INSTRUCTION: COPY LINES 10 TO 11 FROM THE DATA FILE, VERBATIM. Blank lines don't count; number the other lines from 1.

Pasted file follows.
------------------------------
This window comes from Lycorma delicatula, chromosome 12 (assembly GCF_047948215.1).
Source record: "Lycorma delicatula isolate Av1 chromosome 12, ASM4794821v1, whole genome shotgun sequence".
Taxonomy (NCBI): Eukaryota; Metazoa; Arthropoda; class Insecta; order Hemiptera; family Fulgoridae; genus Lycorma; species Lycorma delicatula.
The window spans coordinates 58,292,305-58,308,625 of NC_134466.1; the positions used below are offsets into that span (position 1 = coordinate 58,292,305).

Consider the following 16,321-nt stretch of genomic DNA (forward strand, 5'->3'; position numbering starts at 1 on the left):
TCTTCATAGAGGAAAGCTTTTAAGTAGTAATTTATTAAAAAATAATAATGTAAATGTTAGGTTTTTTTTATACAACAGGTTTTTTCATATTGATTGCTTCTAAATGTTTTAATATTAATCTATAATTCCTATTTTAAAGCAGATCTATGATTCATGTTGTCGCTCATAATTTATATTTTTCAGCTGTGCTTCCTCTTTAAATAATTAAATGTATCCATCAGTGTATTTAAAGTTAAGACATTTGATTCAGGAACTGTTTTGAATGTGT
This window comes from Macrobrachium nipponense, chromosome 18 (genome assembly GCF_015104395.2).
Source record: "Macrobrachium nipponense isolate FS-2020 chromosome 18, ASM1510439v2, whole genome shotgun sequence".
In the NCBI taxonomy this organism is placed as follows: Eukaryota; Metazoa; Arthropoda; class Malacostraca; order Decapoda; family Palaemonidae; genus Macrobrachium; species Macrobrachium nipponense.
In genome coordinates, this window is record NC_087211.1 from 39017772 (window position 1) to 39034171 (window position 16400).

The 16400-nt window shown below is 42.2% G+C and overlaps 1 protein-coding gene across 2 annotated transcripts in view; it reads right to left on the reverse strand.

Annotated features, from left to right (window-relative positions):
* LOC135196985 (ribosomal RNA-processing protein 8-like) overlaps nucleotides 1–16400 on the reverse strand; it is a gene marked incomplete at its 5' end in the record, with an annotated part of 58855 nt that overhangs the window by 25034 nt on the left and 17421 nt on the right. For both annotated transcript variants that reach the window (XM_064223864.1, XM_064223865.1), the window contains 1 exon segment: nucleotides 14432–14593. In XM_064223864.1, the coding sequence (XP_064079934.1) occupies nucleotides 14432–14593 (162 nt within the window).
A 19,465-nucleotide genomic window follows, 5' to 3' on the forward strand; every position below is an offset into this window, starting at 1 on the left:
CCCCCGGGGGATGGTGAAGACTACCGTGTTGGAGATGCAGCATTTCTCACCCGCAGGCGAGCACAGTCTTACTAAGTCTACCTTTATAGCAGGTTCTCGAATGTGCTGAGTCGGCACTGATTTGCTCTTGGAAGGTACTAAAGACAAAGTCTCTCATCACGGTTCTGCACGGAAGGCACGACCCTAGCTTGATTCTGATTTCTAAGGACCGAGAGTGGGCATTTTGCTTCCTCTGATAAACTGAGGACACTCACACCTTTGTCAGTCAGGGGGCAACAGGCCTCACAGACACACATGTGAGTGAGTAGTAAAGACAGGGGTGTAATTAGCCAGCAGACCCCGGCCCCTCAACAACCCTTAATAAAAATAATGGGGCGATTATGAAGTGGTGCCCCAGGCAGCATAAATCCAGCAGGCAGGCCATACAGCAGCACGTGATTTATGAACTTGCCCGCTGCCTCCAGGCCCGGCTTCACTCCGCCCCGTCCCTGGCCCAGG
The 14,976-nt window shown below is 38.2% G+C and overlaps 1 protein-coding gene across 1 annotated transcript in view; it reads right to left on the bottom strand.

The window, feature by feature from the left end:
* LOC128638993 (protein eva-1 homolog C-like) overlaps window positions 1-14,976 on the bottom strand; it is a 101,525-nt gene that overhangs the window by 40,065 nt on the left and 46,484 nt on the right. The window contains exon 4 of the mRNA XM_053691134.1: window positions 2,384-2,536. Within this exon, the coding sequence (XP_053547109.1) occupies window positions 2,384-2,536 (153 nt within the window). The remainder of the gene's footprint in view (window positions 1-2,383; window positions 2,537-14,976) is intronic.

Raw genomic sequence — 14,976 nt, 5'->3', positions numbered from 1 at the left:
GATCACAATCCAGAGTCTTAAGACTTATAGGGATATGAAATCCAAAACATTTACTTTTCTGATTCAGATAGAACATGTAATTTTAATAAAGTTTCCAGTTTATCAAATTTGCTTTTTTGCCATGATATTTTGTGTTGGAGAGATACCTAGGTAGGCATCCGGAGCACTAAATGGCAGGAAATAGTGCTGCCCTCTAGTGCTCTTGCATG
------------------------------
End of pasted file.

In genome coordinates, this window is record NC_087211.1 from 39017772 (window position 1) to 39034171 (window position 16400).

The 16400-nt window shown below is 42.2% G+C and overlaps 1 protein-coding gene across 2 annotated transcripts in view; it reads right to left on the reverse strand.